Monday, 14 May 2012

PPT – Post-Potty Trauma

It’s been almost two weeks since Conor’s May Day declaration – “It’s ok Mam, you no say ‘Oh Jesus’.  I did wee-wee in the toilet!” and so far he has kept to his ceasefire.
Life is returning to ‘chaotic-normal’ but post-potty trauma runs deep. Coping strategies vary. The kids are like attentive waiters in a gold-chip restaurant, pre-empting his every need, even putting the light on in the bathroom for him - just in case. I hesitate when putting on my runners - that cold squelch still haunts me. And my husband? Well, he has emerged from the study with a ‘poem’ for the children having made his own imaginative recovery:

Bladder Attack

When Conor pees
People scatter,
Barely escaping
The arc of his wee.

He pees on the floor
He pees out the door
Pees in the toybox
Pees on goldilocks

He pees down the slide
When playing outside
He pees on the plants
He pees after ants.

Instead of the loos
He pees in our shoes,
His aim’s so sharp
He’s the new Wyatt Earp.

We must watch our backs
From bladder attacks:
His crawling warm sting
Sticks clothes to our skin.

Yes, when Conor pees
People scatter,
Barely escaping
The arc of his wee.

This - I hope - is the last instalment of the ‘Wee-wee Trilogy!’

Tuesday, 1 May 2012

May-Day! May-Day!

April has been a busy month.
To date my toddler has pee’d …
- in the topsy turtle box
- behind the couch
- on the couch
- in the sit-on Thomas the tank
- in my runners  (good aim!)
- into the flower vase
- in the garden
- under the slide
- on the slide
- behind the bush
- in front of the bush
- on his brother’s back  (while his brother was innocently playing lego on the floor – we had to rush him to the shower)…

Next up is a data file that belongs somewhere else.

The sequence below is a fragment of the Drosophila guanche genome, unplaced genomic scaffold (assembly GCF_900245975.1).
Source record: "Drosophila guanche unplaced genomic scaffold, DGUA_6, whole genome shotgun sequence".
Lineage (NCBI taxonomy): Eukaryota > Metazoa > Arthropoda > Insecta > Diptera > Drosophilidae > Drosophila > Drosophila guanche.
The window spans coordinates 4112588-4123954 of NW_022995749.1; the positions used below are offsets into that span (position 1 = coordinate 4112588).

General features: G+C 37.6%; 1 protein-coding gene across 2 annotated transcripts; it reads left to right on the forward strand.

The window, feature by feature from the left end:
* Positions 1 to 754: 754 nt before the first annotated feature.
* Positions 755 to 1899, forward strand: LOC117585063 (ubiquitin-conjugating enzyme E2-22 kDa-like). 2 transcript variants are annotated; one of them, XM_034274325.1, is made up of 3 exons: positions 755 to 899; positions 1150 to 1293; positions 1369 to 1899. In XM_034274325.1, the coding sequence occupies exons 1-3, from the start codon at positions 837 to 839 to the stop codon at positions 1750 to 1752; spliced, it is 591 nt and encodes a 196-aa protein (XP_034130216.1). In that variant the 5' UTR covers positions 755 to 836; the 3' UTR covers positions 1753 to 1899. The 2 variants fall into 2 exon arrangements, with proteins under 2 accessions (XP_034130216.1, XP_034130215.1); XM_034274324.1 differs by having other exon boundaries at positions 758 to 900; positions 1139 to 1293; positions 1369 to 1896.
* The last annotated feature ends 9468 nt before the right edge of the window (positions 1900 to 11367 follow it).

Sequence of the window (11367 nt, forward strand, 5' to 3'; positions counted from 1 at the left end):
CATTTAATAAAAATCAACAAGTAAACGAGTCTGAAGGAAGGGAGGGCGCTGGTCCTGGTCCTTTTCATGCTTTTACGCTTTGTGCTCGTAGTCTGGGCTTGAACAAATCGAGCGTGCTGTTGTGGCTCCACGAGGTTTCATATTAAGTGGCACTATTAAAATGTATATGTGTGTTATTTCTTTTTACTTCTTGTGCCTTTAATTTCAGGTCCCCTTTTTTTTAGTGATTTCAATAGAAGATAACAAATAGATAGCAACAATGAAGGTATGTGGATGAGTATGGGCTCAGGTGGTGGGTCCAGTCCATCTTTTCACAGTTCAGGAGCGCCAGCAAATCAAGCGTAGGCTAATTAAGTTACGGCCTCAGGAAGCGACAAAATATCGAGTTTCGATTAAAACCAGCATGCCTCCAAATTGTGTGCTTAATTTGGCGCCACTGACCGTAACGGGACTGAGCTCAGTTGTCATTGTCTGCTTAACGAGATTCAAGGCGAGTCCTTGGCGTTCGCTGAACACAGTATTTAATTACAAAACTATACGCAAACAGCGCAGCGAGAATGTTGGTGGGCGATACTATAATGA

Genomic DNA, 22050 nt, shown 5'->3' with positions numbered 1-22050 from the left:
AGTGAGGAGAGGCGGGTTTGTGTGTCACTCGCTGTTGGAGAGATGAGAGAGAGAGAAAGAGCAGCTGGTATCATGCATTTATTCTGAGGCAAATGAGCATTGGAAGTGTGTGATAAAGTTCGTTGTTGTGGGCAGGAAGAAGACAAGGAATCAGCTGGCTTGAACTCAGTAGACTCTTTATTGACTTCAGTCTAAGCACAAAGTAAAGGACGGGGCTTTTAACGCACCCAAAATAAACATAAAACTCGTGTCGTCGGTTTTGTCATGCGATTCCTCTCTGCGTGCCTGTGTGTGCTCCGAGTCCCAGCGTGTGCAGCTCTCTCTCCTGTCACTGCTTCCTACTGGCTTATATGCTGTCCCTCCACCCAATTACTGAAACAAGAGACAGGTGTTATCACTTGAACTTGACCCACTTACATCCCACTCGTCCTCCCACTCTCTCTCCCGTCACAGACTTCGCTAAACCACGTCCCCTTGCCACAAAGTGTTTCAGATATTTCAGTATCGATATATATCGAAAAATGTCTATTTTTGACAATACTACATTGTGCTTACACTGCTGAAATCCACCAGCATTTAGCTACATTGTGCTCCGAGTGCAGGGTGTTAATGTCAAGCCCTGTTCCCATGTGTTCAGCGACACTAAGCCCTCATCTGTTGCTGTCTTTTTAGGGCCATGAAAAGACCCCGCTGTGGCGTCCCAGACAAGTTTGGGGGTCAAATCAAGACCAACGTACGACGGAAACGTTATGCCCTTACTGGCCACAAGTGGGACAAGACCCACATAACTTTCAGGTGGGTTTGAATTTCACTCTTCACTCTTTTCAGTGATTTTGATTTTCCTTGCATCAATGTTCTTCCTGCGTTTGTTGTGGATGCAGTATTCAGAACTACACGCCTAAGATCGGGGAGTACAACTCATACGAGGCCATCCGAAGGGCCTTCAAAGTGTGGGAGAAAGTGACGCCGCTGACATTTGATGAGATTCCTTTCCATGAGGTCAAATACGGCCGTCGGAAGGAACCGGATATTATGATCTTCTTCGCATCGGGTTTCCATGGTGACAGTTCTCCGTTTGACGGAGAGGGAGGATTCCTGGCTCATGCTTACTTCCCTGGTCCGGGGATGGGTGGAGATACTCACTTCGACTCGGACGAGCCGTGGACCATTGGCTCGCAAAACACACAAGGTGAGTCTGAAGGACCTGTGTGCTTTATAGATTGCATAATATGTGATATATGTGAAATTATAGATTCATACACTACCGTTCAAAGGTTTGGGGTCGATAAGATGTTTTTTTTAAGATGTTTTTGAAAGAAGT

He has also…
- poured a full tub of Vanish down the sink
- attacked a box of party bags
- thrown the house phone in the bin on collection day…
That was April.
Very early this morning he arrived at the foot of the bed.
- Mam?
- Yes?
- I did a wee wee.
- Where?  I say - immediately awake.
- It’s ok Mam. You no say ‘Oh Jesus’.  I did it in the toilet.
Yippee! The terrible two’s are OVER!

Friday, 30 March 2012

I’m a little teapot

It’s toilet-training time. My baby has grown up.
Well, almost!
I'm in the kitchen. The almost 3-year-old is in the family room practically naked and just out of sight. He’s playing with Topsy Turtle – the game with the green and yellow talking musical turtle. I’m reassured by the recurrent dum di dum di dum di dum di dum dum di dum di dum di dum dum di… and lulled into a false sense of security.
My mantra - where there’s noise, there’s no trouble.
dum di dum di dum … I’m really up high …di dum di dum dum di…
The coloured pile of counters fall. He starts again.
dum di dum di dum di dum di dum dum di…
 ‘Mam’, he shouts.
‘Yes’, I reply!
‘Look’ he exclaims.
I look, automatically at first, then with that ‘oh no, what next’ feeling.
‘Wee wee’, he cries excitedly holding the Topsy turtle box.
‘Where?’ I ask.
‘Here’, he answers wide-eyed, pointing in the box.